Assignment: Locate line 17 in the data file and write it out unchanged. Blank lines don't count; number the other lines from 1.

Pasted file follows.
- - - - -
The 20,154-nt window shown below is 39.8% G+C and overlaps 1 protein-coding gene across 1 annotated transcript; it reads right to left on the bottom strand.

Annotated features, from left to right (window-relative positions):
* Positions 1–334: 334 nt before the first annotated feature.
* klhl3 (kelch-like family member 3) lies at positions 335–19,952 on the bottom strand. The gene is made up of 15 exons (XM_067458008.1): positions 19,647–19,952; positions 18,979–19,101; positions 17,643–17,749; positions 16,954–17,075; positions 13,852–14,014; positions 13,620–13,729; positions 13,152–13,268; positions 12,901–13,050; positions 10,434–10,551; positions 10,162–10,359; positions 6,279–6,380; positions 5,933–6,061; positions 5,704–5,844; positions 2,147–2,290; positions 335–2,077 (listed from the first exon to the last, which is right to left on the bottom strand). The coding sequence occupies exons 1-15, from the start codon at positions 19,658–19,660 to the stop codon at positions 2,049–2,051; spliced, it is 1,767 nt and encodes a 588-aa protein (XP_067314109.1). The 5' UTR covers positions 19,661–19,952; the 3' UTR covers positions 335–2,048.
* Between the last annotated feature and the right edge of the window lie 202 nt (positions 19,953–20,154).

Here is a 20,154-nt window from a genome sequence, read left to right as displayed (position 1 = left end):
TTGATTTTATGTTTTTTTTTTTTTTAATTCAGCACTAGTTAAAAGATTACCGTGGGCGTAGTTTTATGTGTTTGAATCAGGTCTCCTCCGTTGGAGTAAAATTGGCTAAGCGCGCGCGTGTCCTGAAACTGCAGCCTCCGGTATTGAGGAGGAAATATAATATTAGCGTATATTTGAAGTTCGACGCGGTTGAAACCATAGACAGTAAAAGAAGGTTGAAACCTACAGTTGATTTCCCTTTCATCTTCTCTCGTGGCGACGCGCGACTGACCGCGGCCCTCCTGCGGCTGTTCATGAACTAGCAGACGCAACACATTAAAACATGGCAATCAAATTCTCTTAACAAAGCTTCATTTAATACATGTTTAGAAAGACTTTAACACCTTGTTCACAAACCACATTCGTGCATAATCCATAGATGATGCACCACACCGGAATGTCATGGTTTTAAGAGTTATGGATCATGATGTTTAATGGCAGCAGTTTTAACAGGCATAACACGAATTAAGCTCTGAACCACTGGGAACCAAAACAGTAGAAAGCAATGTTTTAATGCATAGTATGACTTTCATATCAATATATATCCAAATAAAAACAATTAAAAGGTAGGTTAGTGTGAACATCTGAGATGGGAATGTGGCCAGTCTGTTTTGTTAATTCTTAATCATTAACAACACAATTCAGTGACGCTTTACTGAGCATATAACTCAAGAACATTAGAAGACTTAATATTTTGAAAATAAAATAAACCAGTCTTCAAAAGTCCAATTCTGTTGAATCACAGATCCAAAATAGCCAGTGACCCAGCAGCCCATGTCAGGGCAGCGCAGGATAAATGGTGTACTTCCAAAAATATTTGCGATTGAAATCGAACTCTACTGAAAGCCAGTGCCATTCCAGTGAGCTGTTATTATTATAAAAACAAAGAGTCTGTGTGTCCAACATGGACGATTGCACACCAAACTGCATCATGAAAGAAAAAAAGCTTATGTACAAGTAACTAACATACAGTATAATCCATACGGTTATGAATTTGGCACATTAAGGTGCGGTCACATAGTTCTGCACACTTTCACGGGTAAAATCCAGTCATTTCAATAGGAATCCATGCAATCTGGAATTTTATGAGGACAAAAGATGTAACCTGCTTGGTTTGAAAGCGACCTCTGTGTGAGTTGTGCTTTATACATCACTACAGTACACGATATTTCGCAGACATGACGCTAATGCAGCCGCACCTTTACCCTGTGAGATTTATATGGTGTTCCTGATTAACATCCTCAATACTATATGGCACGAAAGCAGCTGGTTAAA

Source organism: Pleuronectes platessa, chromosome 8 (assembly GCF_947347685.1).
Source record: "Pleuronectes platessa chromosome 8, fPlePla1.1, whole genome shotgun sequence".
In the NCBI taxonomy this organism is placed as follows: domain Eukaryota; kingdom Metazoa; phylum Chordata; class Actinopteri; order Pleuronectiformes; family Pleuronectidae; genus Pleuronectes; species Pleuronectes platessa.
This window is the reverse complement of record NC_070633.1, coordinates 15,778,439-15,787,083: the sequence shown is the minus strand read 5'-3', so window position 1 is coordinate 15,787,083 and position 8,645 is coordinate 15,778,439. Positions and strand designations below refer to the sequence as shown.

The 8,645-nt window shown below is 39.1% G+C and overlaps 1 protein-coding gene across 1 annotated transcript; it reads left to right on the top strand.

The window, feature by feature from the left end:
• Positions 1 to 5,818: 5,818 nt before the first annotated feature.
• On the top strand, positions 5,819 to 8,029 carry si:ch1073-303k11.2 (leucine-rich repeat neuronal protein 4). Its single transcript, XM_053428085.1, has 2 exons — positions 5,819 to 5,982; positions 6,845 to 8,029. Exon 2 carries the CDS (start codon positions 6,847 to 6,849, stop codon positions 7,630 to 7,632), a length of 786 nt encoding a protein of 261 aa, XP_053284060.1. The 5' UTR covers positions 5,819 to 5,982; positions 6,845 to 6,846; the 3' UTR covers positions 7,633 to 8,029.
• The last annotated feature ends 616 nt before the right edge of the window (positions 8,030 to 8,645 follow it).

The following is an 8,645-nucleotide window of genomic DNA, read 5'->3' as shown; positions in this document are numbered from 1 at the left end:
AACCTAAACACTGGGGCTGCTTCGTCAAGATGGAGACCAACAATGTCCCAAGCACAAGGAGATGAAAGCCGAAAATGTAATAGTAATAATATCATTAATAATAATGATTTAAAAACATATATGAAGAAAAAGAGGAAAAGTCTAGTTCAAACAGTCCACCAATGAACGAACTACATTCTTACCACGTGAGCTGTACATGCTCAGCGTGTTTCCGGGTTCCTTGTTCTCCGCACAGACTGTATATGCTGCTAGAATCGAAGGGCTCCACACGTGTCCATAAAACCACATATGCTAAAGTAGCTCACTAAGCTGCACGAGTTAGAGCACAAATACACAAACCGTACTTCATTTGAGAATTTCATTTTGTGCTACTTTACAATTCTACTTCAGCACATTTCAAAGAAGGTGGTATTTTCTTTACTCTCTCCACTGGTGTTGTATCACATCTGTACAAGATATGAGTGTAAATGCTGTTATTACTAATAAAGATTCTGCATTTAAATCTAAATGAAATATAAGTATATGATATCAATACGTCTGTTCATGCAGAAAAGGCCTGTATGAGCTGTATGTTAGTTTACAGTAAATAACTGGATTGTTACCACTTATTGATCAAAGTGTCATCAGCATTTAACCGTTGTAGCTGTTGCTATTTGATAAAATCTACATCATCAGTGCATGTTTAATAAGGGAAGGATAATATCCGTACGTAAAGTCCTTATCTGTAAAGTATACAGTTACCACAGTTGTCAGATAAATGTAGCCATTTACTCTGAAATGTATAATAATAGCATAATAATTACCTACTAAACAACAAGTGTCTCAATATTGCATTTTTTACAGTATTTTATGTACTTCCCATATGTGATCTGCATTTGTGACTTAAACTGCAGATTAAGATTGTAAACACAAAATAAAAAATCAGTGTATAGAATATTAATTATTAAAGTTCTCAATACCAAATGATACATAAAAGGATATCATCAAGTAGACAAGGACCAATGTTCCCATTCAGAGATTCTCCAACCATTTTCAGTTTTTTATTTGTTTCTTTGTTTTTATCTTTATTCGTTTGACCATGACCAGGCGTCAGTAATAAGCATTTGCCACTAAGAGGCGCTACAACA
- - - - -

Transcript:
The following is an 8,645-nucleotide window of genomic DNA, read 5'->3' as shown; positions in this document are numbered from 1 at the left end: